How soon is too soon to make drama out of tragedy is a question that Hollywood has long wrestled with. 22 July director Paul Greengrass knows this terrain perhaps better than anyone, having helmed United 93 just five years after 9/11. Now, seven years on from the horrific Anders Breivik attacks in Norway, Greengrass has tackled these incomprehensible events.
Where the Norwegian-language U-July 22 focused exclusively on the Utøya island attack itself, 22 July expands the scope, following the personal, legal, and political fallout of the murders. It avoids ghoulishness, the shooting itself still a viscerally frightening part of the film, but not dwelt upon with any sort of grim or gory fascination.
At nearly two and a half hours, 22 July has some notable dips in its pace, and the choice to have Norwegian actors speak English is distracting, pushing you away from the reality of the situation. A Death of Stalin-esque usage of English and American actors with their natural accents would probably have felt tasteless though, so perhaps it is too soon for English-language auteurs to be tackling the event.
The friendships between the survivors are well drawn in a limited space of time, a credit to both Greengrass’ script and the young actors. As Breivik, Anders Danielsen Lie has a tough task and he rises to it, not seeking to overly humanise this monster, but bringing a dark, compelling confidence to the role.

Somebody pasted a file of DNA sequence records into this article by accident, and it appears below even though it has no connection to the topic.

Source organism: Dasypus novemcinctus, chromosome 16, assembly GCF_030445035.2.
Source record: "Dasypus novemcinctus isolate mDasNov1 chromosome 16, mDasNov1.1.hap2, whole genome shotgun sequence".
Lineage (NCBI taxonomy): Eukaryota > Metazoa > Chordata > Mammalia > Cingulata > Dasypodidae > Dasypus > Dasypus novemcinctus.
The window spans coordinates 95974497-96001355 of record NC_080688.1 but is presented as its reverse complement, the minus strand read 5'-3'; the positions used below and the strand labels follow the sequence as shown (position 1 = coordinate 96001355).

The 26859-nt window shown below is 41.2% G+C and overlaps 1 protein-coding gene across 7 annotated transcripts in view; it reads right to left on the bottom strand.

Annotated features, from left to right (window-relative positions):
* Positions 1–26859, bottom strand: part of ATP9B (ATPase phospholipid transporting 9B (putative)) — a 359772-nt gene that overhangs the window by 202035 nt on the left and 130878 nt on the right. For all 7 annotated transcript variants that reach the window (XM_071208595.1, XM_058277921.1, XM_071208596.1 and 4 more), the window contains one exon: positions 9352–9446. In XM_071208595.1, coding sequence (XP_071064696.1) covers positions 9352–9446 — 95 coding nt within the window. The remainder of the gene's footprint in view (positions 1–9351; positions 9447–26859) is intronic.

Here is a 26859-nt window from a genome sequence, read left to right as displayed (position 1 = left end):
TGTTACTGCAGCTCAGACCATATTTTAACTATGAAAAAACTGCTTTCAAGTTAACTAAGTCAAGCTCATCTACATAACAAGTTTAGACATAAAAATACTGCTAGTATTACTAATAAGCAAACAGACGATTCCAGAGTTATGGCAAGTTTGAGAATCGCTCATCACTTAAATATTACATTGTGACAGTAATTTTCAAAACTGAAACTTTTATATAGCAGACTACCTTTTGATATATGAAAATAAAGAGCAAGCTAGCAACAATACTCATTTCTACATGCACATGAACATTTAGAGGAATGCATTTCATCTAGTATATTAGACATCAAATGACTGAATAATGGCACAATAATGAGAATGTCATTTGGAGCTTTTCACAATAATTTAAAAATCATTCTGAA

To condemn Breivik is hardly a political statement in and of itself, but 22 July makes sure to affirm the complicity of the alt-right and their poisonous ideology in the 77 deaths at his hands. A final speech about love and togetherness in the face of hatred is on the nose, but still a satisfying rejection of this terrifying, yet pathetic, man.
CAST: Anders Danielsen Lie, Jon Øigarden, Jonas Strand Gravli, Seda Witt
DIRECTOR: Paul Greengrass
WRITERS: Paul Greengrass, Asne Seierstad (book One of Us)
SYNOPSIS: Told in three parts, 22 July focuses on right-wing terrorist Anders Behring Breivik, who murdered 77 young people attending a Labour Party Youth Camp on Utøya Island outside of Oslo, Norway.